Hotly contested legislation that split the state's judiciary system over issues of money and power was approved today by the Assembly.
The measure, Assembly Bill 1208, passed by a vote of 41-23.
The bill was pushed by a group of judges called the Alliance of California Judges and was backed by Service Employees International Union, representing courthouse employees.
AB 1208 would shift authority from the state's Judicial Council -- led by Chief Justice Tani Cantil-Sakauye -- to create a more formula-driven funding approach that would give more power to trial courts in setting spending priorities.
The bill by Assemblyman Charles Calderon, D-Whittier, stems from years of budget crisis that have taken a toll on courts, sparking cuts of $350 million during the current budget cycle and nearly $300 in additional cuts over the past five years.
Supporters of AB 1208 contend that while courtrooms have closed and hundreds of employees have been laid off, the Judicial Council has invested heavily in a statewide case management system that has been riddled with problems.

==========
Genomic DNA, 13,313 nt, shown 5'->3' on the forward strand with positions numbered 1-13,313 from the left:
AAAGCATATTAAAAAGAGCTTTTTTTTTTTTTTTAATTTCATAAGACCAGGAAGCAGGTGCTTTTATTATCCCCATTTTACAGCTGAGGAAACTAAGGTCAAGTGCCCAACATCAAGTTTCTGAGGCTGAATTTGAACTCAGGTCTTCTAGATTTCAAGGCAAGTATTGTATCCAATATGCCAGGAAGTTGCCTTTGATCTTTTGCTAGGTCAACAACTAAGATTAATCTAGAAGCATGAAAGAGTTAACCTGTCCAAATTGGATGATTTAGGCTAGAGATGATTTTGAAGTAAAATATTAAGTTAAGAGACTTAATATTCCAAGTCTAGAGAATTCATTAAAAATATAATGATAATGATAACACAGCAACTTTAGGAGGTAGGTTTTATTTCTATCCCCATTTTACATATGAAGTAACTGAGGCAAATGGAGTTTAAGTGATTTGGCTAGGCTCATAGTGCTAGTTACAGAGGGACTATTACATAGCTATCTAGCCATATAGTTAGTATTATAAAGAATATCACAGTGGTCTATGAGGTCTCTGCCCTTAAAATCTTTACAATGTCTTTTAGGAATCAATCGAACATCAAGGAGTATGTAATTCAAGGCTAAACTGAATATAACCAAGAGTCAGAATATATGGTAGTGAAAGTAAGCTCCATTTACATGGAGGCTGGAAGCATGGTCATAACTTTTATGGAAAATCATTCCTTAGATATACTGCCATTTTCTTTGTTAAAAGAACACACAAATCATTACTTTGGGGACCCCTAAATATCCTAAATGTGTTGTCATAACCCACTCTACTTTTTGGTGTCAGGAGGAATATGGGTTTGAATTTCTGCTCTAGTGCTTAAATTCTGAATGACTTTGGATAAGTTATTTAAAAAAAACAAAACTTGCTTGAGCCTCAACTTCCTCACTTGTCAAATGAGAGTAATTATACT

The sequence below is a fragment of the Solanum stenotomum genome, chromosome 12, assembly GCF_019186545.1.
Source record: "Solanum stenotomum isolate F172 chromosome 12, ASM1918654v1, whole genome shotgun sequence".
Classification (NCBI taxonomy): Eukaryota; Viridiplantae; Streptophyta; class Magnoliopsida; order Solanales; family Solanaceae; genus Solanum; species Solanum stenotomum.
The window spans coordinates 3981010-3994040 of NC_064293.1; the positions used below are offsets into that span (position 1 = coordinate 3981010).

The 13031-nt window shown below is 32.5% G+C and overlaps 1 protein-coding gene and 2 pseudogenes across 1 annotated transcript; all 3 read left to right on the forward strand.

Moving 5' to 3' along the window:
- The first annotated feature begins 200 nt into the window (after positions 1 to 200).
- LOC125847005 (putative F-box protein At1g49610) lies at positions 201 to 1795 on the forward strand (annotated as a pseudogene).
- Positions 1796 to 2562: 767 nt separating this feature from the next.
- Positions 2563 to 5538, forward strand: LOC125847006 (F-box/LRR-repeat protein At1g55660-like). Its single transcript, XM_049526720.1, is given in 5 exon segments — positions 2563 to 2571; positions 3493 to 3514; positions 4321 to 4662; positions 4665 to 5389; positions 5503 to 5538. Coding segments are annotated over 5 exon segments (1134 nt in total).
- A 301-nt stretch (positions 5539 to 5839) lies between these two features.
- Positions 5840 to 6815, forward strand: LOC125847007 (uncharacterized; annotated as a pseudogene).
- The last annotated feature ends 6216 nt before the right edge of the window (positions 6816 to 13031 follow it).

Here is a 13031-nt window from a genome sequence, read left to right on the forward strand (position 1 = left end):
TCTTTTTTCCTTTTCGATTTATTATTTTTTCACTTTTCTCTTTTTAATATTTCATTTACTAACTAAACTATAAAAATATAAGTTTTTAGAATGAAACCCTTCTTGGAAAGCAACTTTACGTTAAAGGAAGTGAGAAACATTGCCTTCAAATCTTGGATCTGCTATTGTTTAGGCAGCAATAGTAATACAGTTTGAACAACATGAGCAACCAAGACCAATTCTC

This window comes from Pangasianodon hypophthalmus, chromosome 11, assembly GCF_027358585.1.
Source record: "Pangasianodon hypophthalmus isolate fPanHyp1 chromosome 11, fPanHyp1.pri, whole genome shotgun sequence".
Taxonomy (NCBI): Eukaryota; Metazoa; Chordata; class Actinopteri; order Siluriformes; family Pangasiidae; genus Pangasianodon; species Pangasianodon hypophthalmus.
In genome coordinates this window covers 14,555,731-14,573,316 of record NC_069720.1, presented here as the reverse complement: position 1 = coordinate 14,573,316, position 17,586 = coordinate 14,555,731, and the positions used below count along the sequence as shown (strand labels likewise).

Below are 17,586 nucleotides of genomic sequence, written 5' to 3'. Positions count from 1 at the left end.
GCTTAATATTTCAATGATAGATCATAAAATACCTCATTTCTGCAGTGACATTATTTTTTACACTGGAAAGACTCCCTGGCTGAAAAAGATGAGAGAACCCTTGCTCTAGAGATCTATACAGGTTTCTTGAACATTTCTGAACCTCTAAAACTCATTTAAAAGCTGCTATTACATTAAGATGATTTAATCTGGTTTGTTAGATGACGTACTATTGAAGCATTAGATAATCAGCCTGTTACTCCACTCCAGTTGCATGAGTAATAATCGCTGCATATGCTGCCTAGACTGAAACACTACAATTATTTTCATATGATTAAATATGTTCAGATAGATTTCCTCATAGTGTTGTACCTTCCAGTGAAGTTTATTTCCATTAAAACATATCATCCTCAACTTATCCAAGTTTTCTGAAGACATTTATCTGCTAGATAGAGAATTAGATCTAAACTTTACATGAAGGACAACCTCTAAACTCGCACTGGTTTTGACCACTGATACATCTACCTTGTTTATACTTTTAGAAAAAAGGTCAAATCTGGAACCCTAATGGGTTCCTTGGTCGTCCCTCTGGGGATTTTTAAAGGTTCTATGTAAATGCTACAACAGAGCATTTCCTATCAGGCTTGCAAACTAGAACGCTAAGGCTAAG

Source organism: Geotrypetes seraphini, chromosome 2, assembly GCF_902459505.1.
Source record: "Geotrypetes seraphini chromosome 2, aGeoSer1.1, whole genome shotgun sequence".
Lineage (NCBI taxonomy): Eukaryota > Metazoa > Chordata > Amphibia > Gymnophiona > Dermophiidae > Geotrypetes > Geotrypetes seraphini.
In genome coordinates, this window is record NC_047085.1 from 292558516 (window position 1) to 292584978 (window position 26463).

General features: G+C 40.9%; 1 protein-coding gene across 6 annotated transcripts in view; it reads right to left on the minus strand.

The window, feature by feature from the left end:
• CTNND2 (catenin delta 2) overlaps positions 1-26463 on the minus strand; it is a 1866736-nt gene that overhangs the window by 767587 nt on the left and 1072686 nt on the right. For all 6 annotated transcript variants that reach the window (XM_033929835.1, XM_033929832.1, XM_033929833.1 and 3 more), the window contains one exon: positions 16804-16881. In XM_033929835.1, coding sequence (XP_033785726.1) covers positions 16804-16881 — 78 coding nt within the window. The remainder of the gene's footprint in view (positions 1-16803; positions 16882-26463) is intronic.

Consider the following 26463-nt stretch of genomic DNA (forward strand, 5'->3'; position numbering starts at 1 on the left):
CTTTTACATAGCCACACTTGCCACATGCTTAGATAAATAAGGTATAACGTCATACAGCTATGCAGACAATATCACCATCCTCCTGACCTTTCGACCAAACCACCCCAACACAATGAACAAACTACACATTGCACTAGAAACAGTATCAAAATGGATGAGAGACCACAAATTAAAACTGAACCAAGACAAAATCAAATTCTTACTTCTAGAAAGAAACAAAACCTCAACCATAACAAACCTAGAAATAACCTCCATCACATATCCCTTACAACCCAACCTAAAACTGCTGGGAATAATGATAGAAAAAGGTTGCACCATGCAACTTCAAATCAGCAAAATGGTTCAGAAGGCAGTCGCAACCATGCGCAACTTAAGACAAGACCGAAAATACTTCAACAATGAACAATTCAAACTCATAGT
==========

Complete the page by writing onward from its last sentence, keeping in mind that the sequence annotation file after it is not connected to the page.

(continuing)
The case management project, initially expected to cost $209 million, has seen its price tag soar: Completion is now expected to cost $1.9 billion.
Many opponents of AB 1208 have concerns about the statewide case management system, but they see the bill as an "unwarranted and unwise intrusion" into internal judicial matters and feel that Cantil-Sakauye should be given time to resolve concerns, according to an Assembly analysis of the bill.
Opponents of AB 1208 argue that it makes little sense to weaken efforts launched 15 years ago to provide a statewide court system with continuity in judicial procedures from county to county.
Forty-four of 58 presiding judges of the county courts were among opponents of AB 1208.
The bill now goes to the Senate.